As children we do not understand adult expressions, humour, and language and because our imaginations are vivid and our emotions responsive we can be traumatized by things adult say that they don't even mean. A young boy refused to get in the bathtub after being taught in swimming class that one can drown in an inch of water. That teaching created an imbedded belief, a fear and resulted in avoidance behaviour.
Trauma can be caused by a traumatic event or abusive experience if the result is a live negative memory. That live negative memory acts like a computer virus. It programs a remembered image, belief, feeling (emotional charge or spirit) and response pattern. That virus-memory stays imbedded until removed. And while it remains imbedded it continues to haunt us with reactions and feelings that are unhelpful. Our life continues to be haunted by the embedded negative belief shaping our view of life.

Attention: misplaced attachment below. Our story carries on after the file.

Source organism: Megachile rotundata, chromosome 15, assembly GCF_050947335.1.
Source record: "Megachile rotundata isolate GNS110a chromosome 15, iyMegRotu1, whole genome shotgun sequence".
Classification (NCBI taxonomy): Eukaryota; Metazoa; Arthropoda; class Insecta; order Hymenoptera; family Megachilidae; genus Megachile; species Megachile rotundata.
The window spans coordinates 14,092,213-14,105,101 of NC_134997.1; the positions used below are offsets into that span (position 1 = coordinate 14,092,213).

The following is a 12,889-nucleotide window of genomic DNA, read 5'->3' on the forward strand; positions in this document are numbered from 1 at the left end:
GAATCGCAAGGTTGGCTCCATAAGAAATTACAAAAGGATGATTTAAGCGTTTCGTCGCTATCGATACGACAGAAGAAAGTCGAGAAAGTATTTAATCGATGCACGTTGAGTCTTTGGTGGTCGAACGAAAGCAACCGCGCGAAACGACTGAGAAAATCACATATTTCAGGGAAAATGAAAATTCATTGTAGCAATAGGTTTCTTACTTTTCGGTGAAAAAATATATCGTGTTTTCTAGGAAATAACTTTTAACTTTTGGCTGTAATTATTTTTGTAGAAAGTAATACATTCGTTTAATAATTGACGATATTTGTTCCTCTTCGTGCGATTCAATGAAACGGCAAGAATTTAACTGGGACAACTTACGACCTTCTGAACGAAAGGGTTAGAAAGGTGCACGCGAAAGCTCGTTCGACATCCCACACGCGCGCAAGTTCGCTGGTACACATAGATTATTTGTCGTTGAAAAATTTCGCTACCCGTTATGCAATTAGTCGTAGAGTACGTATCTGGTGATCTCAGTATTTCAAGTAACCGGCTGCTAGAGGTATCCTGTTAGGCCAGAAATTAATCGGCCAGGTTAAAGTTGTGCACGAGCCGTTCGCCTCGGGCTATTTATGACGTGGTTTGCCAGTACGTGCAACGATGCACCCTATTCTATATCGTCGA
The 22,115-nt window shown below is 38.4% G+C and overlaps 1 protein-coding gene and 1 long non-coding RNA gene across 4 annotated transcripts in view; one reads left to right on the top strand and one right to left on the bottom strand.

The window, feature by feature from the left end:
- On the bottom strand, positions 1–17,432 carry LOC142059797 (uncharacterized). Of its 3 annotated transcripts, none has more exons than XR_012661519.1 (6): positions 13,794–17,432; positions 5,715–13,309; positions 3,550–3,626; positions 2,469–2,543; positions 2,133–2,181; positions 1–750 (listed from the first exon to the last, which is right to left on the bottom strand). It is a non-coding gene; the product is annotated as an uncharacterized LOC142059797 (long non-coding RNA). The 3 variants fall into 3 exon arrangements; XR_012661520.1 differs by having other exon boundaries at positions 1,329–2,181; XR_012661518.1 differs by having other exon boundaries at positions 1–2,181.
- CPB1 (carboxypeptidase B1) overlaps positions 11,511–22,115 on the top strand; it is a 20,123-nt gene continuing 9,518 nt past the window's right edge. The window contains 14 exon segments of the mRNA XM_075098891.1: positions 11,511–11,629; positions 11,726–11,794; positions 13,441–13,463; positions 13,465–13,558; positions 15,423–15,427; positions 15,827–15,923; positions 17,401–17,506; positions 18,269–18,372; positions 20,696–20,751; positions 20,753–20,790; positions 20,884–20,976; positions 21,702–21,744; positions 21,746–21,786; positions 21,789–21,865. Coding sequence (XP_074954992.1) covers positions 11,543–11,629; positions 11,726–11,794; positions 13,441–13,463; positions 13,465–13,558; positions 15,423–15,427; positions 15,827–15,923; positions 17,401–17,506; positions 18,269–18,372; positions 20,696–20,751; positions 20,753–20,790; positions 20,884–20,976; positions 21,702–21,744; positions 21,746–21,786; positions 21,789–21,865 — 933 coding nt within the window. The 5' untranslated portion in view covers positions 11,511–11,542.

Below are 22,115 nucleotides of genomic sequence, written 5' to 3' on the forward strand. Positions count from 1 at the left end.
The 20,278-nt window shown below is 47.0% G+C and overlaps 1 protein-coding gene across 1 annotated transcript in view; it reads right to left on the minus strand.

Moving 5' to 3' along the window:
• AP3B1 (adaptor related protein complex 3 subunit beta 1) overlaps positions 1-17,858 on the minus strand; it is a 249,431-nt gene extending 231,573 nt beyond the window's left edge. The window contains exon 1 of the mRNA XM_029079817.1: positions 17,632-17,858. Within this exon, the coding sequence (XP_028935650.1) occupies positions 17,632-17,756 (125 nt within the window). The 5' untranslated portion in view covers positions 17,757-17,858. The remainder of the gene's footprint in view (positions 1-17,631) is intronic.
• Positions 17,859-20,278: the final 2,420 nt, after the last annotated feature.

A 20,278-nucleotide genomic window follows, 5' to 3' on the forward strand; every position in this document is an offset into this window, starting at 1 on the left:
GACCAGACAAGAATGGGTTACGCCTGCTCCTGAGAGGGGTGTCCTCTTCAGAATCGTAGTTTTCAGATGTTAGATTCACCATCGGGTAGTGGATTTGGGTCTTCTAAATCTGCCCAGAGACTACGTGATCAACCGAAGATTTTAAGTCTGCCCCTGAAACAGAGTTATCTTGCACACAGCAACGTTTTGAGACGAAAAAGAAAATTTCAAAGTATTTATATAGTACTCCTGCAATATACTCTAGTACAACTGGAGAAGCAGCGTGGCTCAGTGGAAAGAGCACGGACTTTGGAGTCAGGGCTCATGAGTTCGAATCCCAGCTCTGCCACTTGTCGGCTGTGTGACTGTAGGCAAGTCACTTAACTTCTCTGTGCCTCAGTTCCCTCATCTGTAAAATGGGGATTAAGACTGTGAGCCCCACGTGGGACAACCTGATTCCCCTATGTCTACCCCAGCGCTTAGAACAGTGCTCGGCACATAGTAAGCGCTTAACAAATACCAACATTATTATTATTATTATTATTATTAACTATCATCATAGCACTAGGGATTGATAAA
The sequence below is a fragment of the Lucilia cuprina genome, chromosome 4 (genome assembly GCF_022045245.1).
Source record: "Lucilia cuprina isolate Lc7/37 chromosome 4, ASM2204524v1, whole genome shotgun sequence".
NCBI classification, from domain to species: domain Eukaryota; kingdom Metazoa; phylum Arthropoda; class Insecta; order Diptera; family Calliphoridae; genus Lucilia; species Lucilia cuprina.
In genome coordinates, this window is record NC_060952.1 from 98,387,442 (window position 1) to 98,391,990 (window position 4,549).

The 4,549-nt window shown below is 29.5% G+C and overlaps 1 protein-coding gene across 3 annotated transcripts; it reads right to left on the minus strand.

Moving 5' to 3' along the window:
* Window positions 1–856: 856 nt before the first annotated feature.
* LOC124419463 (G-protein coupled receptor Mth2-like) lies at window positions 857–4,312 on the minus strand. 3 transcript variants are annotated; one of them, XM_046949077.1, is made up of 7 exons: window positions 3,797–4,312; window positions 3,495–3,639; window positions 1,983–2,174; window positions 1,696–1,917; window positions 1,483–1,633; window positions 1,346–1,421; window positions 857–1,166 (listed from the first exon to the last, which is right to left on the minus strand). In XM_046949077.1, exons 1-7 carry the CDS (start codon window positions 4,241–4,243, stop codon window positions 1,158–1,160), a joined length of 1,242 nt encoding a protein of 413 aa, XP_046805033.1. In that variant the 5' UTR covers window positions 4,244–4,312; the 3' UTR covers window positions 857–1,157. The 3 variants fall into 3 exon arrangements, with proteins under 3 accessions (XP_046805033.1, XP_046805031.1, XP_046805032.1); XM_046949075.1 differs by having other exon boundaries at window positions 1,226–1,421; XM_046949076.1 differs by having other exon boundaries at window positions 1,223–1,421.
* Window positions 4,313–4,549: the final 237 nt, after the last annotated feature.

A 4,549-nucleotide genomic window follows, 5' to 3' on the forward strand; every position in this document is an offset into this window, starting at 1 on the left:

The implications for one's life of trauma - even small ones - can be quite significant:
1.A phobia can be established.
2.Patterns of avoidance get set in place.
3.Unhealthy character patterns such as:
a) People pleasing,
c)Flight from Life
4.A negative identity (self image, view of self, beliefs about who I am),
5.Academic achievement may become deeply depressed after a shocking event.
6.Core Issues may be experienced such as:
a)A permanent distance (invisible wall) between you and others,
b)A permanent sense of emptiness, not being loved,
c)Sense of something missing inside oneself,
d)Communication mishaps and relationship breakdowns,
e)Emotional and spiritual permanent sense of immaturity,
f)Difficulty anticipating consequences in the future in a way that provides self- discipline,
g)Easily swayed or oppressed by others, and
What does and does not cause Trauma?
What about Verbal Abuse?